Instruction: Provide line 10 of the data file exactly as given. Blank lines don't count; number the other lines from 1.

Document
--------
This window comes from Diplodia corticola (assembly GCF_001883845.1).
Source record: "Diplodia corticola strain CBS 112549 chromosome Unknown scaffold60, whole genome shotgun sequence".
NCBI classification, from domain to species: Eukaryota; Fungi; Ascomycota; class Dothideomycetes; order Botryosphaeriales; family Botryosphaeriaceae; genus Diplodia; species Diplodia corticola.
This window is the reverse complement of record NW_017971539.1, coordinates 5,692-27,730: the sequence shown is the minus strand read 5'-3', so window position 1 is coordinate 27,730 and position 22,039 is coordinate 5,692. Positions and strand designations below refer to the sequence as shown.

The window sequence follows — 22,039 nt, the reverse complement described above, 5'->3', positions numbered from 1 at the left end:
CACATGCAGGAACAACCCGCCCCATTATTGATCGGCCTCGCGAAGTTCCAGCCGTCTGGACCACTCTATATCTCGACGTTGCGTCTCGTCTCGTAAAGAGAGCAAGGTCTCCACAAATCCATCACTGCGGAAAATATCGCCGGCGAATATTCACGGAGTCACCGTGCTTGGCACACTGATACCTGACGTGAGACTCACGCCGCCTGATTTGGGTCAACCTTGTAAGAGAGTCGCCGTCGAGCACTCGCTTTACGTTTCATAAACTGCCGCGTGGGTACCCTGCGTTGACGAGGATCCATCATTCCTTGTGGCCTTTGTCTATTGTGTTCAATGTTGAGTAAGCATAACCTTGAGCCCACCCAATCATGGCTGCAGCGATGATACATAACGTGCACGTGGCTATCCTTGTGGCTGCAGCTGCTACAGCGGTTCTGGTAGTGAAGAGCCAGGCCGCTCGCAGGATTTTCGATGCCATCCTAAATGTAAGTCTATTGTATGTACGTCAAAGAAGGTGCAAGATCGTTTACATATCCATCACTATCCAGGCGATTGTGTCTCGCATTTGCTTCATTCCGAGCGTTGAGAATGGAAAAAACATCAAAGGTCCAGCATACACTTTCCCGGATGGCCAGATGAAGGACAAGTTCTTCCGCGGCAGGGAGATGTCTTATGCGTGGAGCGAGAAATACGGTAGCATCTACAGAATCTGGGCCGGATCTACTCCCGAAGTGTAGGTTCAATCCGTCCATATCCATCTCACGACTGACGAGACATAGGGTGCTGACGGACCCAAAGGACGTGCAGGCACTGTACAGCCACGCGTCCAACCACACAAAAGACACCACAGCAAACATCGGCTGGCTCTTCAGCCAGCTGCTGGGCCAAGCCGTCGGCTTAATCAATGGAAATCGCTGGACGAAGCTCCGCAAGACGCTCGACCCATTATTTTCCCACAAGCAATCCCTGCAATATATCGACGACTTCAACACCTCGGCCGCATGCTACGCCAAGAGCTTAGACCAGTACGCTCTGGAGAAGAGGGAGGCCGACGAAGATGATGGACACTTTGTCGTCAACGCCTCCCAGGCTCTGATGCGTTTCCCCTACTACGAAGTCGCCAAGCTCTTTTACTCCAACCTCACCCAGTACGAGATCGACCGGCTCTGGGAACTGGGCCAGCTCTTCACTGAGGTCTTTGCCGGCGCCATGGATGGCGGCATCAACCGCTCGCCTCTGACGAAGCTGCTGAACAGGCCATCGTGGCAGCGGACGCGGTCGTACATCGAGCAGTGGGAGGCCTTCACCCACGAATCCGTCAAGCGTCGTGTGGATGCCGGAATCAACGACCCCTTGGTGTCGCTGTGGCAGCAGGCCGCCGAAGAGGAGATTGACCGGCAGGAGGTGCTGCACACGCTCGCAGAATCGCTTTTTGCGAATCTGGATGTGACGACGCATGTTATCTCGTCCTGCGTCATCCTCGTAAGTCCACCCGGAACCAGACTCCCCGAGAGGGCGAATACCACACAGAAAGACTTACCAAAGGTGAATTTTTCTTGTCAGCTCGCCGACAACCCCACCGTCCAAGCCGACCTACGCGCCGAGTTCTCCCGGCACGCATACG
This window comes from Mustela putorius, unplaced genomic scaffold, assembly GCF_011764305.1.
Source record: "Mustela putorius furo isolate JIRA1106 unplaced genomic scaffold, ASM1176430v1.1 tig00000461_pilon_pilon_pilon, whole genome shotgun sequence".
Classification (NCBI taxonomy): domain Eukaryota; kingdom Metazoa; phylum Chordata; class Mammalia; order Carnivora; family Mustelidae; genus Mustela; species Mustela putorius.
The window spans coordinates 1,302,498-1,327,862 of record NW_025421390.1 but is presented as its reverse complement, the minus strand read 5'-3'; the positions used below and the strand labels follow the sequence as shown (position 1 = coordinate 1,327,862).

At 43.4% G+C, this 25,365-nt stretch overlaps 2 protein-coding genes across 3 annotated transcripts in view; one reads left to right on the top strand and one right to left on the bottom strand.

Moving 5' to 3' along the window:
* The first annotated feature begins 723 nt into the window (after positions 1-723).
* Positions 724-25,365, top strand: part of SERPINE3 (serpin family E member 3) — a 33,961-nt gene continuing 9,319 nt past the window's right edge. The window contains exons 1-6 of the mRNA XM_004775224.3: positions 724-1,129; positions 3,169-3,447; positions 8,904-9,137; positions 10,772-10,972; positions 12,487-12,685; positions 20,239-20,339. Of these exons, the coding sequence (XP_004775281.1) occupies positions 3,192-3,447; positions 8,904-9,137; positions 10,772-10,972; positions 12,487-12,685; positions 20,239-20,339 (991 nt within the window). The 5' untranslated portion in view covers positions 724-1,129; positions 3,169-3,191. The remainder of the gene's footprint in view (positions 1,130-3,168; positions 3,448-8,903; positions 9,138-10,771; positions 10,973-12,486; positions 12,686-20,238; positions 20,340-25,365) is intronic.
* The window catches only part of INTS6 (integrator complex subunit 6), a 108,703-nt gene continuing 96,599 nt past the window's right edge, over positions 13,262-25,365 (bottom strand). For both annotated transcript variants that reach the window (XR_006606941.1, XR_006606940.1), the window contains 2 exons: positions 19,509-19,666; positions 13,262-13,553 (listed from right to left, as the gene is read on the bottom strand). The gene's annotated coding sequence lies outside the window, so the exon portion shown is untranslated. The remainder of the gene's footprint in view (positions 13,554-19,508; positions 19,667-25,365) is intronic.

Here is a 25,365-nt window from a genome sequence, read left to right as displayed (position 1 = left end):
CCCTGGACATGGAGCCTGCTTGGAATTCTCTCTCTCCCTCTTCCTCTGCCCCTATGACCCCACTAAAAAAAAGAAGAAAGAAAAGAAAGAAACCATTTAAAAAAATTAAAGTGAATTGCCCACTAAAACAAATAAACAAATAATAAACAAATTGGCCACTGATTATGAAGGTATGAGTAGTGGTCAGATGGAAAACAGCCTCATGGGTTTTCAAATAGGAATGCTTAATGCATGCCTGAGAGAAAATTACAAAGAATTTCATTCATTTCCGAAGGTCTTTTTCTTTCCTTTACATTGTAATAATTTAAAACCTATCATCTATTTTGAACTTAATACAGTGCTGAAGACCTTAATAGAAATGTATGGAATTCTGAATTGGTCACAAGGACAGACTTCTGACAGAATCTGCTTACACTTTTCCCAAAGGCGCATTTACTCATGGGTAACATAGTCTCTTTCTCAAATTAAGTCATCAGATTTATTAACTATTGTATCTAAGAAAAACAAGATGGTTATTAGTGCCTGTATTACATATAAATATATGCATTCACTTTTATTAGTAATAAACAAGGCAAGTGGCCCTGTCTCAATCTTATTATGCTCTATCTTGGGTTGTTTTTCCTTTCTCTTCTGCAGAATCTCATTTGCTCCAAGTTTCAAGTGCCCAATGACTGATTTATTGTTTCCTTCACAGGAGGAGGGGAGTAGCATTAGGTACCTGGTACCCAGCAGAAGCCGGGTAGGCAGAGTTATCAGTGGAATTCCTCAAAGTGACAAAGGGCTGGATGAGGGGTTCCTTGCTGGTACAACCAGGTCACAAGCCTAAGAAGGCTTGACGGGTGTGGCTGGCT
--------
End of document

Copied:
The window spans coordinates 1,302,498-1,327,862 of record NW_025421390.1 but is presented as its reverse complement, the minus strand read 5'-3'; the positions used below and the strand labels follow the sequence as shown (position 1 = coordinate 1,327,862).